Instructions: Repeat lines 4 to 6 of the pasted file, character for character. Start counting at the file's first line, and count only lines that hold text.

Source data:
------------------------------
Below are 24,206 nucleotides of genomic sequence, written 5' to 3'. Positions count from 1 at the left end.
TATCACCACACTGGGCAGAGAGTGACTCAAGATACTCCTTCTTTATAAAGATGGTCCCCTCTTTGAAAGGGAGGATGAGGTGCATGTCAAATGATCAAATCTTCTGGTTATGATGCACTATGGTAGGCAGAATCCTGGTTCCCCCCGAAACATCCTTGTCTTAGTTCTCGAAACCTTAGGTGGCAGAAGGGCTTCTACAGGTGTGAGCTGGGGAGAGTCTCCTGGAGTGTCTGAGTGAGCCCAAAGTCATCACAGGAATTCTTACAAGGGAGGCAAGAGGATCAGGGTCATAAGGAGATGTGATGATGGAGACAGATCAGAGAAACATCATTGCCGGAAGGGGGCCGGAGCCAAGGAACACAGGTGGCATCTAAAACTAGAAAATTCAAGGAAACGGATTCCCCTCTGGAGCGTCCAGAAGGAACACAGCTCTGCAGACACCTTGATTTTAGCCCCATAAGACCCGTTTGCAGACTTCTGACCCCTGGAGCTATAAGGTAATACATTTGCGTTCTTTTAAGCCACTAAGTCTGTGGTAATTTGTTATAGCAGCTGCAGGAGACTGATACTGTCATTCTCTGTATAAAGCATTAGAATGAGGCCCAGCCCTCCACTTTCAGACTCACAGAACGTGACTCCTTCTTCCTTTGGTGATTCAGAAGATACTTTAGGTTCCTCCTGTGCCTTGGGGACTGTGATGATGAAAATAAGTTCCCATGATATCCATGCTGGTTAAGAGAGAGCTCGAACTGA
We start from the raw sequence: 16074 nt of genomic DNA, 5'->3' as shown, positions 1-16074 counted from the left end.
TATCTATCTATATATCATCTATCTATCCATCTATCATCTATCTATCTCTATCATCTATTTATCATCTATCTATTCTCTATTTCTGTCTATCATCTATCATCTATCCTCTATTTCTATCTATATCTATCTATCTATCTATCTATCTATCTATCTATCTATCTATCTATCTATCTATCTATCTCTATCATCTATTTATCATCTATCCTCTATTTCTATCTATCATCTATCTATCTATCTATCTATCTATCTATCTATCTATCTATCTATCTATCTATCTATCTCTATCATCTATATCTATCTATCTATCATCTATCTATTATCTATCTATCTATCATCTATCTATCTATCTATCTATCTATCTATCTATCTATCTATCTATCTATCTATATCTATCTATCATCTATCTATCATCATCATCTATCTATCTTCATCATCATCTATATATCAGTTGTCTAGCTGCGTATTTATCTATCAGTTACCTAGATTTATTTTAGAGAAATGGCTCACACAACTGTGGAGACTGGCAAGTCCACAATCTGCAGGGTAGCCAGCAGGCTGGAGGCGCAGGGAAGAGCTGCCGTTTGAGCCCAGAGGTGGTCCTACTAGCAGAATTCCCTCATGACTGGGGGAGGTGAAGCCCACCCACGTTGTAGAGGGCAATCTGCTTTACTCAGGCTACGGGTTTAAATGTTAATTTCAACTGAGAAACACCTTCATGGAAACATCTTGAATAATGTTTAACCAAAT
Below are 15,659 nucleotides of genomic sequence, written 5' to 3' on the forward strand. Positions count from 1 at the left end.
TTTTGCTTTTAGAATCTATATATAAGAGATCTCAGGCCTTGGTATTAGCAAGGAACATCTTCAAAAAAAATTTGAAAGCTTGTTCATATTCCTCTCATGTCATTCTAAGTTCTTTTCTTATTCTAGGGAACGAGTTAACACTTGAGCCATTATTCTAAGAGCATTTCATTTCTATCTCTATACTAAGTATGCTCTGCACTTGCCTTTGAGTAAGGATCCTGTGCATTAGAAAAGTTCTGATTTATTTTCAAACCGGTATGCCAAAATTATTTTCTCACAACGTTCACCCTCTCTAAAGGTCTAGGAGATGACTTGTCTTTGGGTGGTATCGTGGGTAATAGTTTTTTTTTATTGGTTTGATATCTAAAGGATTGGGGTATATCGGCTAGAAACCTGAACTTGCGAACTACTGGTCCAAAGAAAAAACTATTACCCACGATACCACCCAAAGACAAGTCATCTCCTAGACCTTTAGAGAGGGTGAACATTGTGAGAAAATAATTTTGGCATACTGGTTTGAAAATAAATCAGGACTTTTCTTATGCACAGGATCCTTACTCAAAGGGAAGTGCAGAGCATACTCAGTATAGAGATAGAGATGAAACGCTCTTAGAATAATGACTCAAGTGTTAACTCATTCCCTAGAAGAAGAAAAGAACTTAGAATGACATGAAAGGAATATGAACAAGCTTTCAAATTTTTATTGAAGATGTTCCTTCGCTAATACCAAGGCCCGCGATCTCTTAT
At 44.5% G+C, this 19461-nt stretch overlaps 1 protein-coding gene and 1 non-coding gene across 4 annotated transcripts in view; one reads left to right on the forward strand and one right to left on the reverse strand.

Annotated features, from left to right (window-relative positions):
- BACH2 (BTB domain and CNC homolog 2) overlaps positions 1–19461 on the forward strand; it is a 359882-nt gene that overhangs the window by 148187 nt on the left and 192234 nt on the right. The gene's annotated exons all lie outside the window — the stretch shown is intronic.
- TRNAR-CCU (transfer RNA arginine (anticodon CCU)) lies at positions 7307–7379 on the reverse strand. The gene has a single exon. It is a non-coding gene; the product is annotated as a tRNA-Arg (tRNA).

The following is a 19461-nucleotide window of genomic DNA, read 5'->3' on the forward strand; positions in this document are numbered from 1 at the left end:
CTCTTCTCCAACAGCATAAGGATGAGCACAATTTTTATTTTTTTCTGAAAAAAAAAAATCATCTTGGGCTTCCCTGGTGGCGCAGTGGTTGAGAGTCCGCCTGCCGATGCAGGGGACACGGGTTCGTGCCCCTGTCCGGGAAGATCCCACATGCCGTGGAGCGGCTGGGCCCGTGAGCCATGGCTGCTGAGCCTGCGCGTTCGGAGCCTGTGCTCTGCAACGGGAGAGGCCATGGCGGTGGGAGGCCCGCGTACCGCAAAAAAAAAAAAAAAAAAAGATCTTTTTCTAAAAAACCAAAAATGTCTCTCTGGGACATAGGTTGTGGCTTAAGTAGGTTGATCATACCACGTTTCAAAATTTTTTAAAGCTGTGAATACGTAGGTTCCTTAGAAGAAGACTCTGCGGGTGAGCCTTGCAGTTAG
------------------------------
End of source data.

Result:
TATCTATCTATATATCATCTATCTATCCATCTATCATCTATCTATCTCTATCATCTATTTATCATCTATCTATTCTCTATTTCTGTCTATCATCTATCATCTATCCTCTATTTCTATCTATATCTATCTATCTATCTATCTATCTATCTATCTATCTATCTATCTATCTATCTATCTATCTCTATCATCTATTTATCATCTATCCTCTATTTCTATCTATCATCTATCTATCTATCTATCTATCTATCTATCTATCTATCTATCTATCTATCTATCTATCTCTATCATCTATATCTATCTATCTATCATCTATCTATTATCTATCTATCTATCATCTATCTATCTATCTATCTATCTATCTATCTATCTATCTATCTATCTATCTATATCTATCTATCATCTATCTATCATCATCATCTATCTATCTTCATCATCATCTATATATCAGTTGTCTAGCTGCGTATTTATCTATCAGTTACCTAGATTTATTTTAGAGAAATGGCTCACACAACTGTGGAGACTGGCAAGTCCACAATCTGCAGGGTAGCCAGCAGGCTGGAGGCGCAGGGAAGAGCTGCCGTTTGAGCCCAGAGGTGGTCCTACTAGCAGAATTCCCTCATGACTGGGGGAGGTGAAGCCCACCCACGTTGTAGAGGGCAATCTGCTTTACTCAGGCTACGGGTTTAAATGTTAATTTCAACTGAGAAACACCTTCATGGAAACATCTTGAATAATGTTTAACCAAAT
Below are 15,659 nucleotides of genomic sequence, written 5' to 3' on the forward strand. Positions count from 1 at the left end.
TTTTGCTTTTAGAATCTATATATAAGAGATCTCAGGCCTTGGTATTAGCAAGGAACATCTTCAAAAAAAATTTGAAAGCTTGTTCATATTCCTCTCATGTCATTCTAAGTTCTTTTCTTATTCTAGGGAACGAGTTAACACTTGAGCCATTATTCTAAGAGCATTTCATTTCTATCTCTATACTAAGTATGCTCTGCACTTGCCTTTGAGTAAGGATCCTGTGCATTAGAAAAGTTCTGATTTATTTTCAAACCGGTATGCCAAAATTATTTTCTCACAACGTTCACCCTCTCTAAAGGTCTAGGAGATGACTTGTCTTTGGGTGGTATCGTGGGTAATAGTTTTTTTTTATTGGTTTGATATCTAAAGGATTGGGGTATATCGGCTAGAAACCTGAACTTGCGAACTACTGGTCCAAAGAAAAAACTATTACCCACGATACCACCCAAAGACAAGTCATCTCCTAGACCTTTAGAGAGGGTGAACATTGTGAGAAAATAATTTTGGCATACTGGTTTGAAAATAAATCAGGACTTTTCTTATGCACAGGATCCTTACTCAAAGGGAAGTGCAGAGCATACTCAGTATAGAGATAGAGATGAAACGCTCTTAGAATAATGACTCAAGTGTTAACTCATTCCCTAGAAGAAGAAAAGAACTTAGAATGACATGAAAGGAATATGAACAAGCTTTCAAATTTTTATTGAAGATGTTCCTTCGCTAATACCAAGGCCCGCGATCTCTTAT